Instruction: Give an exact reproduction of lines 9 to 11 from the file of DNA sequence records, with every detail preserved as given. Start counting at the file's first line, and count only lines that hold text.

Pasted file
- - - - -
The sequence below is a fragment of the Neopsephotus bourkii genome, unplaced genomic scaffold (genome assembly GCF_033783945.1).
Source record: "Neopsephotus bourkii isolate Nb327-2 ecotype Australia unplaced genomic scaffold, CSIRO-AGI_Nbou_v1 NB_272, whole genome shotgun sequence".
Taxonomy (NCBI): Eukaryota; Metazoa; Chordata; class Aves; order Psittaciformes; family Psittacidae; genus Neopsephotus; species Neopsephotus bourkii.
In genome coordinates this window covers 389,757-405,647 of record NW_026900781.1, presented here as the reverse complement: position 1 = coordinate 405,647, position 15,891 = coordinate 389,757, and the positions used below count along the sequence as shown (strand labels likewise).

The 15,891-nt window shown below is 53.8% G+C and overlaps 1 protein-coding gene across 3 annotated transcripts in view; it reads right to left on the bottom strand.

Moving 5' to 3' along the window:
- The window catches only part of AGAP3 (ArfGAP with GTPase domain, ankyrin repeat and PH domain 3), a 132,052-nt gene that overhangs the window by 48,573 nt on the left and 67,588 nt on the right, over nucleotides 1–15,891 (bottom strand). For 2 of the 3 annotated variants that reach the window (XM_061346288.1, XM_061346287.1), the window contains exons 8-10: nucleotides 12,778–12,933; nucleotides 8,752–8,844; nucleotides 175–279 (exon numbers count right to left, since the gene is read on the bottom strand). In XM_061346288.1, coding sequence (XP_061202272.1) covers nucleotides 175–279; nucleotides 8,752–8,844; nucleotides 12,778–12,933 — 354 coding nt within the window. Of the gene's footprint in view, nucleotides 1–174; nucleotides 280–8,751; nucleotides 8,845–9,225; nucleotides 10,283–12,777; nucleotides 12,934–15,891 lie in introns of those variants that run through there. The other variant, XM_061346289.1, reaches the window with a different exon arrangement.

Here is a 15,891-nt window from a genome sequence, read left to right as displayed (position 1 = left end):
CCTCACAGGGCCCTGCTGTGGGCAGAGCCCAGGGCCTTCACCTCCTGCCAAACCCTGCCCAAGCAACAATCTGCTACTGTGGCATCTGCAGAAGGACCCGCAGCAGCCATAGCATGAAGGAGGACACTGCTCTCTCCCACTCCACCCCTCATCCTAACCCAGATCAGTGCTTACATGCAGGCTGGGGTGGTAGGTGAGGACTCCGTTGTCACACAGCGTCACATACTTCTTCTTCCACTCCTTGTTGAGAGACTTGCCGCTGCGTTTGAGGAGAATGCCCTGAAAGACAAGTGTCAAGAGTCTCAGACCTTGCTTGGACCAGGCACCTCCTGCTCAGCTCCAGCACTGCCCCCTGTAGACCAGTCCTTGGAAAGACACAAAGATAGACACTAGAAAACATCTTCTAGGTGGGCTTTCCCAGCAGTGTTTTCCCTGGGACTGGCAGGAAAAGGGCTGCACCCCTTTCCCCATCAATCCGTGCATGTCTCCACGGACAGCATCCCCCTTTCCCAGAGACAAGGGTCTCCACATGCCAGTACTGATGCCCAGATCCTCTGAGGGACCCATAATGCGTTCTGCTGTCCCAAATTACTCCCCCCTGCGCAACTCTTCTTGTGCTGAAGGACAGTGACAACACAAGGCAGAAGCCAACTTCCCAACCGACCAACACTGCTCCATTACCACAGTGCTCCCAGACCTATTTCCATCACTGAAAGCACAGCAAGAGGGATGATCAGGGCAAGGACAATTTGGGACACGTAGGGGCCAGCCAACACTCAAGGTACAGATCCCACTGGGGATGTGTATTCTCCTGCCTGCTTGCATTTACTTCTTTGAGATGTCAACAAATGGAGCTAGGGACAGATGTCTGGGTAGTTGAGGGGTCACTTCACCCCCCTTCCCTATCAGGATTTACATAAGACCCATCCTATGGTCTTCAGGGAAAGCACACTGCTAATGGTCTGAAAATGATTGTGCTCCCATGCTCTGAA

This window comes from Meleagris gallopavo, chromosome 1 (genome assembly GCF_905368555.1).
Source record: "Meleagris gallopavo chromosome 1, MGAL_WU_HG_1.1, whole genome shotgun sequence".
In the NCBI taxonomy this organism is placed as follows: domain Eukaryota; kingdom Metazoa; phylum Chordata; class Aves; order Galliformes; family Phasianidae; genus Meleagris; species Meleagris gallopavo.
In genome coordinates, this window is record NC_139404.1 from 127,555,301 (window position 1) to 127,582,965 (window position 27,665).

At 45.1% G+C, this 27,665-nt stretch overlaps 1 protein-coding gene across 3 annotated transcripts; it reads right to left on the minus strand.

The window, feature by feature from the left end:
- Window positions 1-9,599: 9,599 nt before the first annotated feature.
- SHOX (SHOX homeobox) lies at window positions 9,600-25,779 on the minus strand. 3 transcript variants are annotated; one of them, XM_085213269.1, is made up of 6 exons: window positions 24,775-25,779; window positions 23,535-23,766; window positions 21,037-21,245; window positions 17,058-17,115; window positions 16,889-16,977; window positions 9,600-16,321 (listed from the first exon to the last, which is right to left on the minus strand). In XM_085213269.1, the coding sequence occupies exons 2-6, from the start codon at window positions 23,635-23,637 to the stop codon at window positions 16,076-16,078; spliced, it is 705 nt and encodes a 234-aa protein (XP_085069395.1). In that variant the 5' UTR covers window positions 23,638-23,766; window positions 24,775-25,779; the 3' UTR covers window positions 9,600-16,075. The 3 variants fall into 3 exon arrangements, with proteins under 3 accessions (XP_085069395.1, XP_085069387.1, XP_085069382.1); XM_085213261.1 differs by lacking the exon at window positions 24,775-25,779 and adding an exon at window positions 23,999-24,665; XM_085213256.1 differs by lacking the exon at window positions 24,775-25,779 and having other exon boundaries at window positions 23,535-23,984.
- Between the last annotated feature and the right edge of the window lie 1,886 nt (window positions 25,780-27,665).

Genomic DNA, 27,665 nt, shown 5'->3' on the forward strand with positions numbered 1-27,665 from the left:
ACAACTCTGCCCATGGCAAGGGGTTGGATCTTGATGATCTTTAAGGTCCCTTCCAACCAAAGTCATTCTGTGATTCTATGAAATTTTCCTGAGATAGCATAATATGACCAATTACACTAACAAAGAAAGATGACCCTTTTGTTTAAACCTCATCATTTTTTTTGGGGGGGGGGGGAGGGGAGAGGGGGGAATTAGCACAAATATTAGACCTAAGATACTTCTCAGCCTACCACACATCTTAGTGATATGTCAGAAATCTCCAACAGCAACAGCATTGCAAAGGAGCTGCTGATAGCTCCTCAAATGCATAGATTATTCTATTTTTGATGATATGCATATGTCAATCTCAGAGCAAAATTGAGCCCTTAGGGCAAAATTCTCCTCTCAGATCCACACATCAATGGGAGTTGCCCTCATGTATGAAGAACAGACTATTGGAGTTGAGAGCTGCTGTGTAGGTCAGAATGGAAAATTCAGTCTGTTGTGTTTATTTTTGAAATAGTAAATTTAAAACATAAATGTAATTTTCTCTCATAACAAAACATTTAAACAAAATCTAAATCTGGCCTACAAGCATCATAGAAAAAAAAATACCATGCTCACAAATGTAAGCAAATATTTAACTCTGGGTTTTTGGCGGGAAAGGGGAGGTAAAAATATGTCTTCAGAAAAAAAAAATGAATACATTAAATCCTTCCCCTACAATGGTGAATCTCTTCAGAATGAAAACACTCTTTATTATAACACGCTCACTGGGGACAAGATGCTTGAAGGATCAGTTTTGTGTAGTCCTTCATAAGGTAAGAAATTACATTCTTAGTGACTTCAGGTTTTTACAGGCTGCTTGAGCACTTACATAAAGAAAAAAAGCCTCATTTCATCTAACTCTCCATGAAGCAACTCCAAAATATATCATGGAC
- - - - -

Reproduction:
CCTCACAGGGCCCTGCTGTGGGCAGAGCCCAGGGCCTTCACCTCCTGCCAAACCCTGCCCAAGCAACAATCTGCTACTGTGGCATCTGCAGAAGGACCCGCAGCAGCCATAGCATGAAGGAGGACACTGCTCTCTCCCACTCCACCCCTCATCCTAACCCAGATCAGTGCTTACATGCAGGCTGGGGTGGTAGGTGAGGACTCCGTTGTCACACAGCGTCACATACTTCTTCTTCCACTCCTTGTTGAGAGACTTGCCGCTGCGTTTGAGGAGAATGCCCTGAAAGACAAGTGTCAAGAGTCTCAGACCTTGCTTGGACCAGGCACCTCCTGCTCAGCTCCAGCACTGCCCCCTGTAGACCAGTCCTTGGAAAGACACAAAGATAGACACTAGAAAACATCTTCTAGGTGGGCTTTCCCAGCAGTGTTTTCCCTGGGACTGGCAGGAAAAGGGCTGCACCCCTTTCCCCATCAATCCGTGCATGTCTCCACGGACAGCATCCCCCTTTCCCAGAGACAAGGGTCTCCACATGCCAGTACTGATGCCCAGATCCTCTGAGGGACCCATAATGCGTTCTGCTGTCCCAAATTACTCCCCCCTGCGCAACTCTTCTTGTGCTGAAGGACAGTGACAACACAAGGCAGAAGCCAACTTCCCAACCGACCAACACTGCTCCATTACCACAGTGCTCCCAGACCTATTTCCATCACTGAAAGCACAGCAAGAGGGATGATCAGGGCAAGGACAATTTGGGACACGTAGGGGCCAGCCAACACTCAAGGTACAGATCCCACTGGGGATGTGTATTCTCCTGCCTGCTTGCATTTACTTCTTTGAGATGTCAACAAATGGAGCTAGGGACAGATGTCTGGGTAGTTGAGGGGTCACTTCACCCCCCTTCCCTATCAGGATTTACATAAGACCCATCCTATGGTCTTCAGGGAAAGCACACTGCTAATGGTCTGAAAATGATTGTGCTCCCATGCTCTGAA

This window comes from Meleagris gallopavo, chromosome 1 (genome assembly GCF_905368555.1).
Source record: "Meleagris gallopavo chromosome 1, MGAL_WU_HG_1.1, whole genome shotgun sequence".